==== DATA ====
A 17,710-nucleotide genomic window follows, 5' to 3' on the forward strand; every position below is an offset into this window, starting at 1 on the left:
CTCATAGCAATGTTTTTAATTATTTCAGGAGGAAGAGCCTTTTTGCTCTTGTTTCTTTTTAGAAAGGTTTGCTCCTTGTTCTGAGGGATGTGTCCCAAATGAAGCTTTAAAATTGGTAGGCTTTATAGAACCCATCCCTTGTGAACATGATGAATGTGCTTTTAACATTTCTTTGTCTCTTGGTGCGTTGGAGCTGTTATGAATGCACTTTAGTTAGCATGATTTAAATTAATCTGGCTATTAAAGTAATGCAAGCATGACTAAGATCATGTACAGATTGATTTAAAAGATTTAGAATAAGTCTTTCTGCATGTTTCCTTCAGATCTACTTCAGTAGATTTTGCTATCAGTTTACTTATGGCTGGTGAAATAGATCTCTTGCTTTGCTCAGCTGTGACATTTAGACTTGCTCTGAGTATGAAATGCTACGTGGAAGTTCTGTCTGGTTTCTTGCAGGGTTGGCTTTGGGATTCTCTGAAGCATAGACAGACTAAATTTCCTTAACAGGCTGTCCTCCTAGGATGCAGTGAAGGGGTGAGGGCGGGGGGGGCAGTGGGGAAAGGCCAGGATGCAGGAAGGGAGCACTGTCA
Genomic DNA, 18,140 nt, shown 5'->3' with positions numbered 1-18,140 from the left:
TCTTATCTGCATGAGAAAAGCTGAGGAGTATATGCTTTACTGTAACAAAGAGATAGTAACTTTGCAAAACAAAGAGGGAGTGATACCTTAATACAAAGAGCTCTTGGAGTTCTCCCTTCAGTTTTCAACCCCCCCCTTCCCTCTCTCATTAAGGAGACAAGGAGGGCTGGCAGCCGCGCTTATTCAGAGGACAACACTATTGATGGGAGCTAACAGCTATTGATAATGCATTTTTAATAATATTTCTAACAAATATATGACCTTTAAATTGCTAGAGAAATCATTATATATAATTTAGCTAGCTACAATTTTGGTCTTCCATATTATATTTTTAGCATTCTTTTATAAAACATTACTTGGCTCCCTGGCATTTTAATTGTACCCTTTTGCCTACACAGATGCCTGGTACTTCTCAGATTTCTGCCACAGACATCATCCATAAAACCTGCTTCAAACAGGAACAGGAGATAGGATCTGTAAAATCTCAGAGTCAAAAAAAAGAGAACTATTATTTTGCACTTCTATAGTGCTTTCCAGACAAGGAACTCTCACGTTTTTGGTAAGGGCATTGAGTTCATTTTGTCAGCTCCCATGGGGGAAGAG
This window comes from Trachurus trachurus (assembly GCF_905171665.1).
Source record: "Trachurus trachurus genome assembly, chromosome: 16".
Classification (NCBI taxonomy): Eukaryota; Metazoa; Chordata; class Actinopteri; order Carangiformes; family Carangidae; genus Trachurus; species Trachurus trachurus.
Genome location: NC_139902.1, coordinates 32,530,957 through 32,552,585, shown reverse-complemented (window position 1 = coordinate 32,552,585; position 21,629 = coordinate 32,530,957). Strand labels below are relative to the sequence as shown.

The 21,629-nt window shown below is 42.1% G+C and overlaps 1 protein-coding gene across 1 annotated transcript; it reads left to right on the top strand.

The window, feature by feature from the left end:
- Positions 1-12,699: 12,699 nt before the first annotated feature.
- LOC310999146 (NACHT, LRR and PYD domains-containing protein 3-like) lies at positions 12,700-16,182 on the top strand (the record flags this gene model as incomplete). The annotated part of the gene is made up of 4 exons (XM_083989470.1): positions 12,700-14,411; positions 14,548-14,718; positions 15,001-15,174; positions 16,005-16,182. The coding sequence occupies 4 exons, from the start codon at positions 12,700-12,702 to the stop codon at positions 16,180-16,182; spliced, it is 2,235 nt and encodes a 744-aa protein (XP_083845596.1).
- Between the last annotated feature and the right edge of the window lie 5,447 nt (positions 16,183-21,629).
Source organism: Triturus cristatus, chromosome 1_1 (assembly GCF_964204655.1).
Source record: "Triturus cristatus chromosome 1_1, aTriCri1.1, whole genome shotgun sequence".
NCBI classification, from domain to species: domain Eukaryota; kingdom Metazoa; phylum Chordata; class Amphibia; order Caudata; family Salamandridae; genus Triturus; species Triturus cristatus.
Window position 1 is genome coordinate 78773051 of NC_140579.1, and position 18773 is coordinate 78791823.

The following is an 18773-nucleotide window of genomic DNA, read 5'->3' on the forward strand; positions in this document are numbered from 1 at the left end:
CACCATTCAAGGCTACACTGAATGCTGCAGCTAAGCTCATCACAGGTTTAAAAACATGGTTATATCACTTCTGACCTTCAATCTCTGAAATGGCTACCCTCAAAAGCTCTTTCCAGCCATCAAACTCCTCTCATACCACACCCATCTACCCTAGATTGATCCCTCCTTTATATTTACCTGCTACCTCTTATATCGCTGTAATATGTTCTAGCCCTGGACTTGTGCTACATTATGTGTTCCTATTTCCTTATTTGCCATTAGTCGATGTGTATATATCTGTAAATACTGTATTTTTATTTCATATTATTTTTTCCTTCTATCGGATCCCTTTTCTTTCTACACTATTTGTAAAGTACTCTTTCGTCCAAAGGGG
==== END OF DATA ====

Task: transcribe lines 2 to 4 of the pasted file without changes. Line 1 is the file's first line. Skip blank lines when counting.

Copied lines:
CTCATAGCAATGTTTTTAATTATTTCAGGAGGAAGAGCCTTTTTGCTCTTGTTTCTTTTTAGAAAGGTTTGCTCCTTGTTCTGAGGGATGTGTCCCAAATGAAGCTTTAAAATTGGTAGGCTTTATAGAACCCATCCCTTGTGAACATGATGAATGTGCTTTTAACATTTCTTTGTCTCTTGGTGCGTTGGAGCTGTTATGAATGCACTTTAGTTAGCATGATTTAAATTAATCTGGCTATTAAAGTAATGCAAGCATGACTAAGATCATGTACAGATTGATTTAAAAGATTTAGAATAAGTCTTTCTGCATGTTTCCTTCAGATCTACTTCAGTAGATTTTGCTATCAGTTTACTTATGGCTGGTGAAATAGATCTCTTGCTTTGCTCAGCTGTGACATTTAGACTTGCTCTGAGTATGAAATGCTACGTGGAAGTTCTGTCTGGTTTCTTGCAGGGTTGGCTTTGGGATTCTCTGAAGCATAGACAGACTAAATTTCCTTAACAGGCTGTCCTCCTAGGATGCAGTGAAGGGGTGAGGGCGGGGGGGGCAGTGGGGAAAGGCCAGGATGCAGGAAGGGAGCACTGTCA
Genomic DNA, 18,140 nt, shown 5'->3' with positions numbered 1-18,140 from the left:
TCTTATCTGCATGAGAAAAGCTGAGGAGTATATGCTTTACTGTAACAAAGAGATAGTAACTTTGCAAAACAAAGAGGGAGTGATACCTTAATACAAAGAGCTCTTGGAGTTCTCCCTTCAGTTTTCAACCCCCCCCTTCCCTCTCTCATTAAGGAGACAAGGAGGGCTGGCAGCCGCGCTTATTCAGAGGACAACACTATTGATGGGAGCTAACAGCTATTGATAATGCATTTTTAATAATATTTCTAACAAATATATGACCTTTAAATTGCTAGAGAAATCATTATATATAATTTAGCTAGCTACAATTTTGGTCTTCCATATTATATTTTTAGCATTCTTTTATAAAACATTACTTGGCTCCCTGGCATTTTAATTGTACCCTTTTGCCTACACAGATGCCTGGTACTTCTCAGATTTCTGCCACAGACATCATCCATAAAACCTGCTTCAAACAGGAACAGGAGATAGGATCTGTAAAATCTCAGAGTCAAAAAAAAGAGAACTATTATTTTGCACTTCTATAGTGCTTTCCAGACAAGGAACTCTCACGTTTTTGGTAAGGGCATTGAGTTCATTTTGTCAGCTCCCATGGGGGAAGAG